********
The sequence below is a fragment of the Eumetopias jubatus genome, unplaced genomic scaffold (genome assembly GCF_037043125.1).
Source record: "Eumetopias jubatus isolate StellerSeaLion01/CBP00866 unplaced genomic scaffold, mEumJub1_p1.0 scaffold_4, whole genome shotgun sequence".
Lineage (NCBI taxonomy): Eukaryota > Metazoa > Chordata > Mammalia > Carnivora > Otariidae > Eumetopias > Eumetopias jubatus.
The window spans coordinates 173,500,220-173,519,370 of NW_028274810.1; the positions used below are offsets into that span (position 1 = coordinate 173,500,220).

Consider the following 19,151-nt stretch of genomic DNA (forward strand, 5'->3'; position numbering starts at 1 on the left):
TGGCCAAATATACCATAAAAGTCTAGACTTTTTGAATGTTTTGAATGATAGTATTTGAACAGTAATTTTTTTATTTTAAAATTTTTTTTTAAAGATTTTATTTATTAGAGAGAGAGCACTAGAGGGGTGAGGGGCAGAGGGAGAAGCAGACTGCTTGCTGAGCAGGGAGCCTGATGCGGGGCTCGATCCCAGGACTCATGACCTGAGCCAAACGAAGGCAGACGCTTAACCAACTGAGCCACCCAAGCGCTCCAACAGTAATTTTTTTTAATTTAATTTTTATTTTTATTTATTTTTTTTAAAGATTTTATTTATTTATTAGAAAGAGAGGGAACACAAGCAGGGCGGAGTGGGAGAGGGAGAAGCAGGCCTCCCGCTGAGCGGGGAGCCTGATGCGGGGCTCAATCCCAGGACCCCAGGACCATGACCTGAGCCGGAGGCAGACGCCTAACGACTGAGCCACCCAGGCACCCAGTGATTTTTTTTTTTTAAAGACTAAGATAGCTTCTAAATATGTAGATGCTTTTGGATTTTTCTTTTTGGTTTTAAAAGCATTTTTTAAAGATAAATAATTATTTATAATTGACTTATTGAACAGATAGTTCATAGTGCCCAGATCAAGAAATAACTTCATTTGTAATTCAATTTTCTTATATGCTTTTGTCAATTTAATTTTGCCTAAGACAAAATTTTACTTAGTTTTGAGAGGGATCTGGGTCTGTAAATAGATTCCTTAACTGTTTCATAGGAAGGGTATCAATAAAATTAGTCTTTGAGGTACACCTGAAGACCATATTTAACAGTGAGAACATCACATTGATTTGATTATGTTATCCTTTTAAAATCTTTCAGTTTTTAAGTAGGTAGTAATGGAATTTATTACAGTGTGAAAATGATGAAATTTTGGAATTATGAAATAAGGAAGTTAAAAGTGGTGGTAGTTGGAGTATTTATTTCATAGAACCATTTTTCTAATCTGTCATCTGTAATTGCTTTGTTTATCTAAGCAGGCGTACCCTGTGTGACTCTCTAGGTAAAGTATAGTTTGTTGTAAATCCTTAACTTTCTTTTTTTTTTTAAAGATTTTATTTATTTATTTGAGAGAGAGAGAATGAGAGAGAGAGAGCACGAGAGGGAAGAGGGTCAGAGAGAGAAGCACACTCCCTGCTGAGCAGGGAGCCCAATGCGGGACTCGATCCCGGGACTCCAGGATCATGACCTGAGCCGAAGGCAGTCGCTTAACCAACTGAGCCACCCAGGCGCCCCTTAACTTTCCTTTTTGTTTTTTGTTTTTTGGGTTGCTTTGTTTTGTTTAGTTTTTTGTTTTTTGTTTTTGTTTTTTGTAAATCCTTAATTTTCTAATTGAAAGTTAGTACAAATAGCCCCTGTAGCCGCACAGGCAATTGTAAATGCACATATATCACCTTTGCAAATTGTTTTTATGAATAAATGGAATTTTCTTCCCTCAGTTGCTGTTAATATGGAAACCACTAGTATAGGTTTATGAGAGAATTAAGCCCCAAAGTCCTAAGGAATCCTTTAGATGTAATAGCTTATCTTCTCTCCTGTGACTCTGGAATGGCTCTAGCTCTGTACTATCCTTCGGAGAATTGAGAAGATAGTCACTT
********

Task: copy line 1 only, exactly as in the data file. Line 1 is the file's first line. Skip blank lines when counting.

The sequence below is a fragment of the Eumetopias jubatus genome, unplaced genomic scaffold (genome assembly GCF_037043125.1).